They say time heals all wounds, but first of all, who are "they"? Second of all, "they" are dunces, because we all know that time does not heal all wounds. At least not when it comes to TV series we devoted countless viewing hours, break room discussion time, and daydreams to. You know, TV shows so excellent we had no choice but to give them our hearts, only to have them smashed by TV executives with sledgehammers and Excel spreadsheets. We all know television is a business and low-rated shows just don't reap enough rewards for the networks who produce them. But you know what? We'd like to live in a world that is just and fair and in which TV shows stay on the air because they are GOOD. So let's daydream for a moment: Which unjustly canceled TV show(s) are you still heartbroken over after all these years? Here are some of ours:
Considering Party Down looked like it was filmed on a budget of about $50, I still can't believe Starz didn't see fit to make ten seasons of it. Although many of the cast members were on the cusp of superstardom, they seemed more than willing to keep the party going. But beyond the seeming ease of production, Party Down was consistently funny through both seasons, and its overarching storylines were only just heating up. Did Henry ever make it as an actor? Did he and Casey ever make it work? We may never know! (That is, unless the long-rumored Party Down movie ever happens, but I'm not exactly holding my breath.)
My So-Called Life's cancellation remains, for me, the most painful of all canceled shows. This classic mid-'90s Claire Danes drama lasted only 19 low-rated episodes on ABC. Seriously, 19 is such an awkward number! They couldn't have just gone ahead and made the other three? Or maybe just one more episode? ONE? I mean, did Angela and Rayanne ever become besties again? Did Jordan Catalano end up being the dream boyfriend Angela always wanted? You know, if there had been a WB or CW at the time, My So-Called Life would have been on for about SIX seasons. Ugh, I'm getting so mad all over again!
This foul-mouthed HBO drama will always be known as one of the great series of our times, which we all know is nothing less than the Golden Age of Television. So we're talking good TV here. However, after its third season wound down, fans were shocked and dismayed when a fourth season never happened, and then not even the handful of TV movies HBO promised to tie up the various loose ends. Now we'll probably never learn what happens to Hearst, Swearengen, Tolliver, Bullock, and the rest of the filthy c---suckers of Deadwood, South Dakota.
Before he created the similarly canceled-too-soon Pushing Daisies, executive producer Bryan Fuller created this even quicker-canceled dramedy about a small-town girl who starts following the orders of talking trinkets. Wonderfalls had one of the most distinctive tones of any network TV show, a perfect distillation of quarterlife ennui, magical realism, and touching character moments. Although its one and only 13-episode season is relatively self-contained, it's hard not to imagine where the show could've gone if it had a full-season (or more!) to continue pushing the boundaries of unusual TV.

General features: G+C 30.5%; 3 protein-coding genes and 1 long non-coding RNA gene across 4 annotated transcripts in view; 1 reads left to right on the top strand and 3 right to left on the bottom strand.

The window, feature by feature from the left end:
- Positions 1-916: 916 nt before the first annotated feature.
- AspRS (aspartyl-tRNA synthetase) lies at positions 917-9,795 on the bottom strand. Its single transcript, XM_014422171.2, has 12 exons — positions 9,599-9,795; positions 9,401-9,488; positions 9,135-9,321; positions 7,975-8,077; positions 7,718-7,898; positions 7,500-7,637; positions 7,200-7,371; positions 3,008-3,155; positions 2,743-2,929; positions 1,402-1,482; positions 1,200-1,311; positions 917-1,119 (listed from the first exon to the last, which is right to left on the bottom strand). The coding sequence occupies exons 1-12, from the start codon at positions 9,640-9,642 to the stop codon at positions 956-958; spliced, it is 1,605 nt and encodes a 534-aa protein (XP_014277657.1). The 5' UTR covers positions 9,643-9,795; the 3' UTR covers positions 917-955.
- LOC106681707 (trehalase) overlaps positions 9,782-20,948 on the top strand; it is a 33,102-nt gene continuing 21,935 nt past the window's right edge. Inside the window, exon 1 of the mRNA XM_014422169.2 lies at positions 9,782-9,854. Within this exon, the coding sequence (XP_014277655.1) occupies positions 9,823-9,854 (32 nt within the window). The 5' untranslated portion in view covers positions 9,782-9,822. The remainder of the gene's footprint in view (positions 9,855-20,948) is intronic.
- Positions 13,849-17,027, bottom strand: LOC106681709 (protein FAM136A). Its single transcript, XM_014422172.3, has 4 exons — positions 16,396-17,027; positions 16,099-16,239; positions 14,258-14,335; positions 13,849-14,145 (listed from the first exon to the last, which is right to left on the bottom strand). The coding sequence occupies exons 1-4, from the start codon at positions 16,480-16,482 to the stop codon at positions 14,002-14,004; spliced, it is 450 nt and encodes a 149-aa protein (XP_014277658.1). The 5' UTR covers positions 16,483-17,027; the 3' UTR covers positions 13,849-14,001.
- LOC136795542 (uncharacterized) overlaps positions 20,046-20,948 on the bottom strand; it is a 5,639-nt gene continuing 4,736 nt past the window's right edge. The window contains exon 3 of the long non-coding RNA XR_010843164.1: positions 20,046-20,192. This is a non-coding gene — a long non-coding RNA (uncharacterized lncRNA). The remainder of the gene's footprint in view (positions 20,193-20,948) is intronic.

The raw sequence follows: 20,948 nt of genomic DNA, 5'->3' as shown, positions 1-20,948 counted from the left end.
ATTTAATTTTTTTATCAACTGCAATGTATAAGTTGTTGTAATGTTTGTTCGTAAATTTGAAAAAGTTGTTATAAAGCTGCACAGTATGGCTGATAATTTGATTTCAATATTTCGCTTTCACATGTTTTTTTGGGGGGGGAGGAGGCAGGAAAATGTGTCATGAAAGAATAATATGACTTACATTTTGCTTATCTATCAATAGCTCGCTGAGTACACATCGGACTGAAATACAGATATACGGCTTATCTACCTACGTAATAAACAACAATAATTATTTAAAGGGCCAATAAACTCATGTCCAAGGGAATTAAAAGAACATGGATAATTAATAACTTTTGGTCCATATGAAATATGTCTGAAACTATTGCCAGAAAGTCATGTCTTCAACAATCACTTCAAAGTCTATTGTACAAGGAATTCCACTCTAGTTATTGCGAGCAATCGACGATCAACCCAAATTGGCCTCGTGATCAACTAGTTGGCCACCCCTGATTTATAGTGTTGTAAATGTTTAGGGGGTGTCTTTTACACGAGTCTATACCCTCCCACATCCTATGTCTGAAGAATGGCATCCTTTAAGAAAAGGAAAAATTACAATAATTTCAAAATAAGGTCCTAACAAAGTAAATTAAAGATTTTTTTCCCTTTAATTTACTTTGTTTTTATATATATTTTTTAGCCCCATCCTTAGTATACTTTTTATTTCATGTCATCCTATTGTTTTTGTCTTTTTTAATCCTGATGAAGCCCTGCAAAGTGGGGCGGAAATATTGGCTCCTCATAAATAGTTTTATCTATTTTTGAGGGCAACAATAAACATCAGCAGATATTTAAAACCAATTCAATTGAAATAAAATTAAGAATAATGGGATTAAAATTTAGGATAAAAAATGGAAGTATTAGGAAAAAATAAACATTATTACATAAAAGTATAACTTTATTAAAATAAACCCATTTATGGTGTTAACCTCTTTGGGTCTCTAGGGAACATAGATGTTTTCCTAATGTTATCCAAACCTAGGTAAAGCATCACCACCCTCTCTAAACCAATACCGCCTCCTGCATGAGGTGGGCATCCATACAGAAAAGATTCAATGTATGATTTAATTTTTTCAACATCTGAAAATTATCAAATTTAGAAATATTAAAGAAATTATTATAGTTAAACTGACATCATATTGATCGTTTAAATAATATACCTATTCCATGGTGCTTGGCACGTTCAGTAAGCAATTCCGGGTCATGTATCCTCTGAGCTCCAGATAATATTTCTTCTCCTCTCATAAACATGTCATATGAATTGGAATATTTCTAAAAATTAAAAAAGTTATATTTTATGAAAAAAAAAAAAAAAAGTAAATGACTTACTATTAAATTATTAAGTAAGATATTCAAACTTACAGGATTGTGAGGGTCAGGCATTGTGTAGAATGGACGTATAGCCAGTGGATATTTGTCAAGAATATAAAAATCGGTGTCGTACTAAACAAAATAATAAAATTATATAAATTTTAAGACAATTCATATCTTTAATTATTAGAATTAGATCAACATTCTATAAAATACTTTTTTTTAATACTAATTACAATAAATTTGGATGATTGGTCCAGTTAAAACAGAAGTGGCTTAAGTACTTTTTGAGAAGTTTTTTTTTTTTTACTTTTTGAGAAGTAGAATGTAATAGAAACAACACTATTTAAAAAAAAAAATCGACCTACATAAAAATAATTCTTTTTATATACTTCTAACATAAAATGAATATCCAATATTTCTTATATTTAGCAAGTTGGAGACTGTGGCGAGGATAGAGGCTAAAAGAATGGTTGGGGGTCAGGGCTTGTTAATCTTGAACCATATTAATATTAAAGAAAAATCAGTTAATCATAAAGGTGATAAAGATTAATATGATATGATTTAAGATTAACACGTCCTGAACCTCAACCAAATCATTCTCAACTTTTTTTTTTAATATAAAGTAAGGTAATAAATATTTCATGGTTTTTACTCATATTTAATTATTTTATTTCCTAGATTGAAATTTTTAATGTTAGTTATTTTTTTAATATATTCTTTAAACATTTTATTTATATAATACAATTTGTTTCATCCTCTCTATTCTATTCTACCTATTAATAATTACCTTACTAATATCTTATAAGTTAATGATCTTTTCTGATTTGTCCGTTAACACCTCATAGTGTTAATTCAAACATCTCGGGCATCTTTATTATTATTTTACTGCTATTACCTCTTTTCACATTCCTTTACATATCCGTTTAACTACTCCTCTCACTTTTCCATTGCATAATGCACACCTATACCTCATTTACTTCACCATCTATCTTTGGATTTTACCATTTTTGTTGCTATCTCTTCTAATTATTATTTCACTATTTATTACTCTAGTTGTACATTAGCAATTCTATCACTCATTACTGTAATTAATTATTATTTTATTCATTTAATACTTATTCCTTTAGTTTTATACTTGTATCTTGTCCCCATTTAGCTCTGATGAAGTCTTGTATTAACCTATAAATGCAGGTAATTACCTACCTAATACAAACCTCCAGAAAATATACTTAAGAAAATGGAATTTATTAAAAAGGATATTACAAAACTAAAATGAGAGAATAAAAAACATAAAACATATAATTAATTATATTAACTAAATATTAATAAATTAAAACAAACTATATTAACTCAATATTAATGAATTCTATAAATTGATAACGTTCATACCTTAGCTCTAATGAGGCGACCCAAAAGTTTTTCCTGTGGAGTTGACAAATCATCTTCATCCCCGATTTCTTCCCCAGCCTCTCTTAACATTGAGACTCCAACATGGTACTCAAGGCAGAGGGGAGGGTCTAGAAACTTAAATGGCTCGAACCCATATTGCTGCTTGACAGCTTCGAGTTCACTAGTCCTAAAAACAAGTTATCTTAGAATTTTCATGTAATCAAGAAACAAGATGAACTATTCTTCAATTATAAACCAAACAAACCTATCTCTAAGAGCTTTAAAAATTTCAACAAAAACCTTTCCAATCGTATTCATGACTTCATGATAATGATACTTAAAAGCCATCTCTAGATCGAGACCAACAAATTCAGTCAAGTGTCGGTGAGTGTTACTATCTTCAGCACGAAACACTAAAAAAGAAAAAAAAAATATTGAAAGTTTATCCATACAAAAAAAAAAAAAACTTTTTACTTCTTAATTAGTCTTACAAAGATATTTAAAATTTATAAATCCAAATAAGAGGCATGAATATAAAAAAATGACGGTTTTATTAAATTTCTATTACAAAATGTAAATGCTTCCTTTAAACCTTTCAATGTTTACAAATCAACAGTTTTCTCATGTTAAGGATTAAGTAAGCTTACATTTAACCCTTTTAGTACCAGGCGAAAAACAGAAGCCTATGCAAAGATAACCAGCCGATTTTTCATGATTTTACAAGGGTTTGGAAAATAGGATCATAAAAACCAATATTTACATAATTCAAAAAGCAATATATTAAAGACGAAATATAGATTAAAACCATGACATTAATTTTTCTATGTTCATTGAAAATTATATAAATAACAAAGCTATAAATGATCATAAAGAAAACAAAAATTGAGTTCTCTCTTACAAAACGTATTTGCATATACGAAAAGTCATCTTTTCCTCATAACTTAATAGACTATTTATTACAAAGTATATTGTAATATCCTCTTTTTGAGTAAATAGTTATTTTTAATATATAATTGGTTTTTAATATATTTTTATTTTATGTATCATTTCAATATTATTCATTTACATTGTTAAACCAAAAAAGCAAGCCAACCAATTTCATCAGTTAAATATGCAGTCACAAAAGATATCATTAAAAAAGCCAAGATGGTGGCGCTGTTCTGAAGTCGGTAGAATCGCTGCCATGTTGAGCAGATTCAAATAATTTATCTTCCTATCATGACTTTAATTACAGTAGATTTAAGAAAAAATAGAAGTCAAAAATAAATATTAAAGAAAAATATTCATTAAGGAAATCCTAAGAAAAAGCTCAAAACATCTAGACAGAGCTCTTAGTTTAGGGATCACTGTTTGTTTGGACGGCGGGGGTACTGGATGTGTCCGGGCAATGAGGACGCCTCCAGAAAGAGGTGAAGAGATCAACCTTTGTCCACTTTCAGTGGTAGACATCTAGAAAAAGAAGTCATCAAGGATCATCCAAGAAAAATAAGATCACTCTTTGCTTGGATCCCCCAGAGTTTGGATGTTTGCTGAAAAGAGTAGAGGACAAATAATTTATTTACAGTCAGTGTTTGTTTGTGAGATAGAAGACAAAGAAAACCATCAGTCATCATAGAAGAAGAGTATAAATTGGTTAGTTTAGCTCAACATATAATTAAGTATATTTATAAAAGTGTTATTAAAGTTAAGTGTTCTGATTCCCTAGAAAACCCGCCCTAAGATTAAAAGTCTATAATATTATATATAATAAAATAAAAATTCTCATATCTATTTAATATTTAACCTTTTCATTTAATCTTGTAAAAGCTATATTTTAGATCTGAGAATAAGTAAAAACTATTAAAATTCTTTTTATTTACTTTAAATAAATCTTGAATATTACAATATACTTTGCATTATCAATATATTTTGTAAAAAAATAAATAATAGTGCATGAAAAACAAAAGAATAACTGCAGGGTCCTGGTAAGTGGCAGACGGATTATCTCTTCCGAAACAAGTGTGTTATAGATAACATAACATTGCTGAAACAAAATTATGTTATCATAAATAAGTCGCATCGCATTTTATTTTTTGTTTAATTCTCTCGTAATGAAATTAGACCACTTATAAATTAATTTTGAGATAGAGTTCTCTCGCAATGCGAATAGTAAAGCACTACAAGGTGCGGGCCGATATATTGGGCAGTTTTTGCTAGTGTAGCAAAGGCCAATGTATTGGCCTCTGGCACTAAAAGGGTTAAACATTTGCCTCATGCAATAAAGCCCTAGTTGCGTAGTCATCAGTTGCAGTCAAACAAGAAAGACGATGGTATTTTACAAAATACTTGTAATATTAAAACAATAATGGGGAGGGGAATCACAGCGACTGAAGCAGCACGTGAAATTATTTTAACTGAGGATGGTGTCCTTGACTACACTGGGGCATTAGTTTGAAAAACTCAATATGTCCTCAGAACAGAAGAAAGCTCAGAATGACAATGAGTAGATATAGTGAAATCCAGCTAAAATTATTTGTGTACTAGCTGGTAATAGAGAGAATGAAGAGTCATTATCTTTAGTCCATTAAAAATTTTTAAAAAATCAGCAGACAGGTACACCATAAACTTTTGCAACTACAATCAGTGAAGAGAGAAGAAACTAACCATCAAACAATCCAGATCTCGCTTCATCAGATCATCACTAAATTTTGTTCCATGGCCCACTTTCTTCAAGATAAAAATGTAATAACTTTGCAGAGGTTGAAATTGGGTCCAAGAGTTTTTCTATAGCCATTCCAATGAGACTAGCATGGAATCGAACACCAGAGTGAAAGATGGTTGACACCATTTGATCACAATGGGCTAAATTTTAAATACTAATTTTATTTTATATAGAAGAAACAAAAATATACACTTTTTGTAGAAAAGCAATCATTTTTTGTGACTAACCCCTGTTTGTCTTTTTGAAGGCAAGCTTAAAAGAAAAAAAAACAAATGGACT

Most Arrested Development fans can't help but feel satisfied that we got THREE seasons when it seemed we wouldn't even get a full ONE. Call it S.O.B. exhaustion, but it was hard to complain too much when the Bluth family finally rode off into the sunset, and at least creator Mitch Hurwitz had enough warning to craft a suitable, satisfying ending. But that doesn't mean we can't wish there was more of it! Call me selfish, but I could watch twenty seasons of this thing. And while rumors of possible new episodes and/or a movie DO excite me, I can't help but think it'll never happen. Sorry, I definitely have some unresolved issues here. Maybe I should bring them up with my analrapist.
Here's another heartbreaker. Produced by Judd Apatow and created by Paul Feig, Freaks & Geeks perfectly captured the highs and lows of the average suburban teenager, but managed to make the show practically sparkle with optimism and good intention. What a bunch of completely likable people! Even a young, grouchy Seth Rogen comes across as a charmer. Most of these kids (and creators) are superstars today but it's hard not to daydream what would've happened when Lindsay returned from that Grateful Dead concert.
All right, it's probably a stretch to say that Buffy the Vampire Slayer was canceled unjustly after seven seasons (on two different networks), but I think it's safe to say that Buffy fans weren't necessarily thrilled about the manner in which the show ended and would have preferred a proper Season 8 to the comic book version released in 2007. But that disappointment was nothing compared to the intense ongoing agony that Firefly fans continue to feel. Cut entirely too short by Fox after the network manhandled the episodes it did air, an incredible number of loose threads and potential storylines were left hanging, which the feature film Serenity only partly resolved. And then there was Dollhouse. You know what, let's also just throw in any future shows Joss Whedon ever makes. THOSE were canceled too soon also. WHERE is the justice in this world? Someone should call The Avengers!
Now it’s your turn to weigh in with your own choices, or to defend or support my selections above: Which unjustly canceled shows are you STILL heartbroken over?